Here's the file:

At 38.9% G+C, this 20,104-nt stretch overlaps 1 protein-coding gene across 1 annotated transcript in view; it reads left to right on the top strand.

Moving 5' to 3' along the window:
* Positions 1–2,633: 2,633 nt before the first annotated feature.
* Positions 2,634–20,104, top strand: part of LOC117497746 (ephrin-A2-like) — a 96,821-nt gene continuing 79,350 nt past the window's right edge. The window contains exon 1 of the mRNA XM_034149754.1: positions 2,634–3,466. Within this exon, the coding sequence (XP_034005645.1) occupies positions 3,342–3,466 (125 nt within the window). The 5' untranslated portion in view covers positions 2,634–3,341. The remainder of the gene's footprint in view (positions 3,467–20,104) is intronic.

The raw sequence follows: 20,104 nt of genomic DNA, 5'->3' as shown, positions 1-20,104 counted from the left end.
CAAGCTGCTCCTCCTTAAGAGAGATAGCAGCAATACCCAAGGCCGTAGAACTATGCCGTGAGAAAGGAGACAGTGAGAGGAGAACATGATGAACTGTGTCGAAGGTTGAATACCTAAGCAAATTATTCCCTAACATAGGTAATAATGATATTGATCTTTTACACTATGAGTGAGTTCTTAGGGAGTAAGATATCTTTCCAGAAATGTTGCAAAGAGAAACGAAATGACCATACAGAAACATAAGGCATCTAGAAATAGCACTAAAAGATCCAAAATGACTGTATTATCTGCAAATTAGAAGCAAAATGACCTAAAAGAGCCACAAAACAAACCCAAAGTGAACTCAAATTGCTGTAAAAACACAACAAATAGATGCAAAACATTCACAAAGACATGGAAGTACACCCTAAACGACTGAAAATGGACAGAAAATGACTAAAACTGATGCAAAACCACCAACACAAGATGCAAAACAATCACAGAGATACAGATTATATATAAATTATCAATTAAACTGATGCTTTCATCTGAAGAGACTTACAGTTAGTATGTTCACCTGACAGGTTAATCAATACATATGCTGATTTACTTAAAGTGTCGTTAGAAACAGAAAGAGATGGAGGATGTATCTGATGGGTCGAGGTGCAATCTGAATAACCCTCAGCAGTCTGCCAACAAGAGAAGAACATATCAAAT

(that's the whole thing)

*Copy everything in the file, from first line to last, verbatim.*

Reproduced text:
At 38.9% G+C, this 20,104-nt stretch overlaps 1 protein-coding gene across 1 annotated transcript in view; it reads left to right on the top strand.

Moving 5' to 3' along the window:
* Positions 1–2,633: 2,633 nt before the first annotated feature.
* Positions 2,634–20,104, top strand: part of LOC117497746 (ephrin-A2-like) — a 96,821-nt gene continuing 79,350 nt past the window's right edge. The window contains exon 1 of the mRNA XM_034149754.1: positions 2,634–3,466. Within this exon, the coding sequence (XP_034005645.1) occupies positions 3,342–3,466 (125 nt within the window). The 5' untranslated portion in view covers positions 2,634–3,341. The remainder of the gene's footprint in view (positions 3,467–20,104) is intronic.

The raw sequence follows: 20,104 nt of genomic DNA, 5'->3' as shown, positions 1-20,104 counted from the left end.
CAAGCTGCTCCTCCTTAAGAGAGATAGCAGCAATACCCAAGGCCGTAGAACTATGCCGTGAGAAAGGAGACAGTGAGAGGAGAACATGATGAACTGTGTCGAAGGTTGAATACCTAAGCAAATTATTCCCTAACATAGGTAATAATGATATTGATCTTTTACACTATGAGTGAGTTCTTAGGGAGTAAGATATCTTTCCAGAAATGTTGCAAAGAGAAACGAAATGACCATACAGAAACATAAGGCATCTAGAAATAGCACTAAAAGATCCAAAATGACTGTATTATCTGCAAATTAGAAGCAAAATGACCTAAAAGAGCCACAAAACAAACCCAAAGTGAACTCAAATTGCTGTAAAAACACAACAAATAGATGCAAAACATTCACAAAGACATGGAAGTACACCCTAAACGACTGAAAATGGACAGAAAATGACTAAAACTGATGCAAAACCACCAACACAAGATGCAAAACAATCACAGAGATACAGATTATATATAAATTATCAATTAAACTGATGCTTTCATCTGAAGAGACTTACAGTTAGTATGTTCACCTGACAGGTTAATCAATACATATGCTGATTTACTTAAAGTGTCGTTAGAAACAGAAAGAGATGGAGGATGTATCTGATGGGTCGAGGTGCAATCTGAATAACCCTCAGCAGTCTGCCAACAAGAGAAGAACATATCAAAT